National Geographic : 1959 Jan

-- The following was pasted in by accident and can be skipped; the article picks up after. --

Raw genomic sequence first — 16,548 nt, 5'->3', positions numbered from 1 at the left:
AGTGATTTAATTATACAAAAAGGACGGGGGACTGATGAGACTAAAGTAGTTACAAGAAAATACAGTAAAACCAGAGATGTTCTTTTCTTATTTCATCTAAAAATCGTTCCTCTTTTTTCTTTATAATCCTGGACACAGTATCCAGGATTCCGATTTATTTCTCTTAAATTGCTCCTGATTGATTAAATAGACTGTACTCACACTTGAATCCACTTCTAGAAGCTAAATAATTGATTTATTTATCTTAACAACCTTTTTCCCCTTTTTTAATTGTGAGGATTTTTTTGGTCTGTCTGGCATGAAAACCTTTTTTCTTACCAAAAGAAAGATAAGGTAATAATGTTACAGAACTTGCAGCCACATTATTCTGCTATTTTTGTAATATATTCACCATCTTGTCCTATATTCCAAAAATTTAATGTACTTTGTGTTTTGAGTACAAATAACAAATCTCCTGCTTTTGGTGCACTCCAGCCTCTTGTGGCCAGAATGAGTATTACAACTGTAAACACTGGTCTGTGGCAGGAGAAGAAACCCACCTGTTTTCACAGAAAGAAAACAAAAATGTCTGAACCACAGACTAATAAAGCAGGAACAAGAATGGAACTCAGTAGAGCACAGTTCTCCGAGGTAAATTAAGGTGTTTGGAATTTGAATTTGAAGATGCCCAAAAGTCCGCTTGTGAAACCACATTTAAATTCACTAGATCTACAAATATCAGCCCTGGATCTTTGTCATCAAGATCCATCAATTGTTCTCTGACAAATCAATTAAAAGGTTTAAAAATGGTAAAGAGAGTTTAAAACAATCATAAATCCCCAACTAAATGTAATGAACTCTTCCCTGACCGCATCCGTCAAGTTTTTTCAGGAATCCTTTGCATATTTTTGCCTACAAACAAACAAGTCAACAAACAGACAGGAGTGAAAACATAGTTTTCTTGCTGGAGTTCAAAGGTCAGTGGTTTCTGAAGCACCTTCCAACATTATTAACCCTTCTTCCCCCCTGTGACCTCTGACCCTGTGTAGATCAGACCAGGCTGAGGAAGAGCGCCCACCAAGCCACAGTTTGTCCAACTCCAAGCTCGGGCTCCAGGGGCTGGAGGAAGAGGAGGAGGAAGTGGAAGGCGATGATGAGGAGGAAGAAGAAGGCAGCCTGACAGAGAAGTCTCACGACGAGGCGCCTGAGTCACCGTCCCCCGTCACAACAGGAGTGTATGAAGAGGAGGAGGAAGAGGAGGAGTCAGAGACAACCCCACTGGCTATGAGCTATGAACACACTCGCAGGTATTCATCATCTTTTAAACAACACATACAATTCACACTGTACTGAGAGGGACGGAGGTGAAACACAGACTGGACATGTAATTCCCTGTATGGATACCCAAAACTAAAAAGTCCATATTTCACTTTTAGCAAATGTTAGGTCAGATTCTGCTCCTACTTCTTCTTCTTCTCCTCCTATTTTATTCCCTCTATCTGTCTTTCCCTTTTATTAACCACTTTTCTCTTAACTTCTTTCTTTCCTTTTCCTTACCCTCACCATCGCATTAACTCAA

The National Geographic Magazine But we had come to see the mud bathers. Lake Urmia is noted for its black mud, said to have medicinal qualities. People with ar thritis, rheumatism, or just ordinary aches and pains roll and lie caked in this thick, mal odorous mud for hours, then take to the water and bathe. We spent an hour taking pictures (page 65). As we drove on through pleasant rolling country, a small shrine on a height was pointed out by the Iranian Army officer, Lt. Col. Mansour Ghadar, who was traveling with us. "People who have hydrophobia or snake bite go there to be cured," he said. "Are you teasing?" I asked. "By thy precious life, I am not," he said. "Why do you swear by my life rather than your own?" I asked. "In Persia," he answered, "to swear by one's own life is to swear by something not as precious as the other man's life." It was dark within an hour after we had quit the town of Khvoy. The wind came up. It fairly howled out of the north, sweep ing ahead of it great clouds of dust that forced us to stop again and again. About an hour short of Makf the road makes an elbow to the northeast. Here we were only 16 miles from the Soviet border. Beyond the Aras River, through the storm, we saw blinking lights. They marked the town of Shakhtakhty, in the Azerbaijan S.S.R. Migration to the Soviet Border Morning came cool, bright, and glorious. We had scarcely started our 15-mile journey from Maku to the Turkish border when we saw nomads on the move. Several families with a dozen or more heavily loaded camels were headed northeast across the valley. We parked and ran across fields of thistles to get their picture (page 62). Another group appeared with camels, then another on horses and donkeys. Our ques tions revealed that this was a tribal migration of Jalali Kurds headed for a new camp along the Aras River, which marks the Russian border. Hundreds of families kept pouring over a. hill from the south. The rich Jalalis owned camels; the poorer ones, donkeys. Big gray dogs herded sheep by the thousands. Some of the women rode horses, with large woven bags on each side of the saddle to hold their small children. Mary commented on the bearing of the women. "They seem to have a wonderful air of nobility about them," she said. Soldiers Shout a Welcome to Turkey Outside the main building at the Iranian Turkish frontier, twelve Iranian gendarmes presented arms as we passed. The buildings form a courtyard, the border running down the middle. A young man in his twenties crossed the courtyard to greet us. Vedat Uras had been sent by the Turkish Government to be our interpreter. "There is a guard of honor to meet you," Uras said. I walked with him through an archway of the customs building to find a squad of nine Turkish soldiers. They came to attention. Uras whispered, "You are supposed to say 'Merhaba' to them." "Merhaba," I shouted. "Sagol, sagol," they shouted back. Then they marched away. "What did we say?" I asked Uras. "Merhaba is a salutation like the English hello; and sagol means long life." It warmed our hearts to get this welcome. And in retrospect it seems that merhaba and sagol were symbolic of the hospitality we received all across Turkey. The road ahead of us stretched over rolling hills as far as the eye could see. Snow-capped Mount Ararat rose straight ahead, almost close enough to touch (page 66). Beside it was Little Ararat, free of snow. This is big country. From the border looking west there is no sign of habitation. It looks much like Wyoming and Colorado country for horses and cattle, for unfenced pastures, for unlimited horizons. The day we crossed this region, the air was freshly washed by a storm. The good dirt roads-for which modern Turkey has become famous-had been thoroughly wetted down. We met no dust, no washboard ruts crosswise of the road, no high centers to ride. We found Ancient Hittite carvings adorn the walls of towering cliffs near Bogazkale. "When one steps into the jaws of these limestone cliffs, he seems completely shut off from the world," says the author. This bas-relief portrays a Hittite god in pointed headdress throwing a protective left arm around the neck of the smaller priest-king. KODACHROMEBY W. ROBERTMOORE. NATIONALGEOGRAPHICSTAFF N. G . S.